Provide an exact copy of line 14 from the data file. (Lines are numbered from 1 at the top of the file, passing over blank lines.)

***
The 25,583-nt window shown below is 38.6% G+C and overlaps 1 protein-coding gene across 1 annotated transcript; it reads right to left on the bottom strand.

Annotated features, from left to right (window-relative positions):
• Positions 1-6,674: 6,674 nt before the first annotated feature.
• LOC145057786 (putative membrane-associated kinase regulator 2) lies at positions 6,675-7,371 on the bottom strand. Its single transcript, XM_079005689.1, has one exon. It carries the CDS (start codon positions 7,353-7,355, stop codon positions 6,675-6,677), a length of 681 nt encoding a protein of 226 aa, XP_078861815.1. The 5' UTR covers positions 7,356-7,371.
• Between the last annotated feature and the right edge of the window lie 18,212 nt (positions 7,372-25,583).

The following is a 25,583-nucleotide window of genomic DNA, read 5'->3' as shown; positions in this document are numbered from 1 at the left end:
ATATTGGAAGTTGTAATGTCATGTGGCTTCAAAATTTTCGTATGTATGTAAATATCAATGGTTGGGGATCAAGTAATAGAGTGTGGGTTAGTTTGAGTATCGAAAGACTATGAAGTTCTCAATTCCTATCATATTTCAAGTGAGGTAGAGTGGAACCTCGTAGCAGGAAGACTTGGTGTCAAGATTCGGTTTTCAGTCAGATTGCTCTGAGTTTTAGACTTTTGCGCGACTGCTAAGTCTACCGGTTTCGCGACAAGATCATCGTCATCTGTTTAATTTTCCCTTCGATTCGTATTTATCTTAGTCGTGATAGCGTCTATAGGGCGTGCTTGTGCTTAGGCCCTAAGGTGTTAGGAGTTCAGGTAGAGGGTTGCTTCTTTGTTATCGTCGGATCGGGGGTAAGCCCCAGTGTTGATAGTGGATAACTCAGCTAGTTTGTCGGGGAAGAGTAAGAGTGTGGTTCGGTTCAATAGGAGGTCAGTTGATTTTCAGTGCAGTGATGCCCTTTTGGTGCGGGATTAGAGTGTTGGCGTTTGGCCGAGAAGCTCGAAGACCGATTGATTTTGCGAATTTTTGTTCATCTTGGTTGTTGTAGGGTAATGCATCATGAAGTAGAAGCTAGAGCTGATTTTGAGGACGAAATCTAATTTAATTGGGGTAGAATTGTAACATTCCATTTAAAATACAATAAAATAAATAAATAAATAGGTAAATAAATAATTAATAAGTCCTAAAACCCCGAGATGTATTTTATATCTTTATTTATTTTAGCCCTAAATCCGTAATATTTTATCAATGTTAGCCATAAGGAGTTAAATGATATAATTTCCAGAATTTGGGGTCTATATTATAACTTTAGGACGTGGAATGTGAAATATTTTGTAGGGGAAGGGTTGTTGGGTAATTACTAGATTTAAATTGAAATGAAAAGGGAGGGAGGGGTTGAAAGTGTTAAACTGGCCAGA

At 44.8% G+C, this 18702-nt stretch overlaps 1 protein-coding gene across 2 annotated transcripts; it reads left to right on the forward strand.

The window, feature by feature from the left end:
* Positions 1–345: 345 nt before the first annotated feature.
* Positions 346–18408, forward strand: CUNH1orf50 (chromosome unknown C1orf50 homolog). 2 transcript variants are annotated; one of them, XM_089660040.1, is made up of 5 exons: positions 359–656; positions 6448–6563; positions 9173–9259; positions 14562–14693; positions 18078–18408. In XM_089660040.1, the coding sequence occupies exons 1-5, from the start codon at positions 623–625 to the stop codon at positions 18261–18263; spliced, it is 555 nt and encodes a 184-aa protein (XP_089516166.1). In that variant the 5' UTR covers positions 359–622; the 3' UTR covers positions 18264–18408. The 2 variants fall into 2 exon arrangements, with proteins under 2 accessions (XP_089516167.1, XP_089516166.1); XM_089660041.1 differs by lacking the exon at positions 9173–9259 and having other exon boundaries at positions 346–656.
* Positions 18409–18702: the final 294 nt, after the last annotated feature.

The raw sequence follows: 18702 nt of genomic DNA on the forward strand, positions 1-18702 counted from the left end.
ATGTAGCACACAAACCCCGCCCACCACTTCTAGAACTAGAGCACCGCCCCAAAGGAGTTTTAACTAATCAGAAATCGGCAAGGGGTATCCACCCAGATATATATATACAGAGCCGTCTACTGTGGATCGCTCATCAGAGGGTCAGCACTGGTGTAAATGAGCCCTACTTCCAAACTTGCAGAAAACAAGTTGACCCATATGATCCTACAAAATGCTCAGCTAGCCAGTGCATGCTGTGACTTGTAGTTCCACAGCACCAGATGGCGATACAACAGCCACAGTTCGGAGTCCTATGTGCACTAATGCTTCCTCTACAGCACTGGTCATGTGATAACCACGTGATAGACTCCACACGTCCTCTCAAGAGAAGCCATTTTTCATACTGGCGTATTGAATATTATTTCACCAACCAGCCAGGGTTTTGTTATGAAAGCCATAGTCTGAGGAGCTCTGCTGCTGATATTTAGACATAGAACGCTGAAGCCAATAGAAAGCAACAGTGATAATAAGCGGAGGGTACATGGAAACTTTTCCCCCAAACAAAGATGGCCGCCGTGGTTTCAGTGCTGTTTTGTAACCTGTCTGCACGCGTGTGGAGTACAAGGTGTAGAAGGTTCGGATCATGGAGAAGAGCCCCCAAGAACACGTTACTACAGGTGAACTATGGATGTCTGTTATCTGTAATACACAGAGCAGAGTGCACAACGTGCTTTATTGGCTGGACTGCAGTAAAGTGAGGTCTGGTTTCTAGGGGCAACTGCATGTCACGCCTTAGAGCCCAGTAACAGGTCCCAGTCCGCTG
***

ATGTAGCACACAAACCCCGCCCACCACTTCTAGAACTAGAGCACCGCCCCAAAGGAGTTTTAACTAATCAGAAATCGGCAAGGGGTATCCACCCAGATATATATATACAGAGCCGTCTACTGTGGATCGCTCATCAGAGGGTCAGCACTGGTGTAAATGAGCCCTACTTCCAAACTTGCAGAAAACAAGTTGACCCATATGATCCTACAAAATGCTCAGCTAGCCAGTGCATGCTGTGACTTGTAGTTCCACAGCACCAGATGGCGATACAACAGCCACAGTTCGGAGTCCTATGTGCACTAATGCTTCCTCTACAGCACTGGTCATGTGATAACCACGTGATAGACTCCACACGTCCTCTCAAGAGAAGCCATTTTTCATACTGGCGTATTGAATATTATTTCACCAACCAGCCAGGGTTTTGTTATGAAAGCCATAGTCTGAGGAGCTCTGCTGCTGATATTTAGACATAGAACGCTGAAGCCAATAGAAAGCAACAGTGATAATAAGCGGAGGGTACATGGAAACTTTTCCCCCAAACAAAGATGGCCGCCGTGGTTTCAGTGCTGTTTTGTAACCTGTCTGCACGCGTGTGGAGTACAAGGTGTAGAAGGTTCGGATCATGGAGAAGAGCCCCCAAGAACACGTTACTACAGGTGAACTATGGATGTCTGTTATCTGTAATACACAGAGCAGAGTGCACAACGTGCTTTATTGGCTGGACTGCAGTAAAGTGAGGTCTGGTTTCTAGGGGCAACTGCATGTCACGCCTTAGAGCCCAGTAACAGGTCCCAGTCCGCTG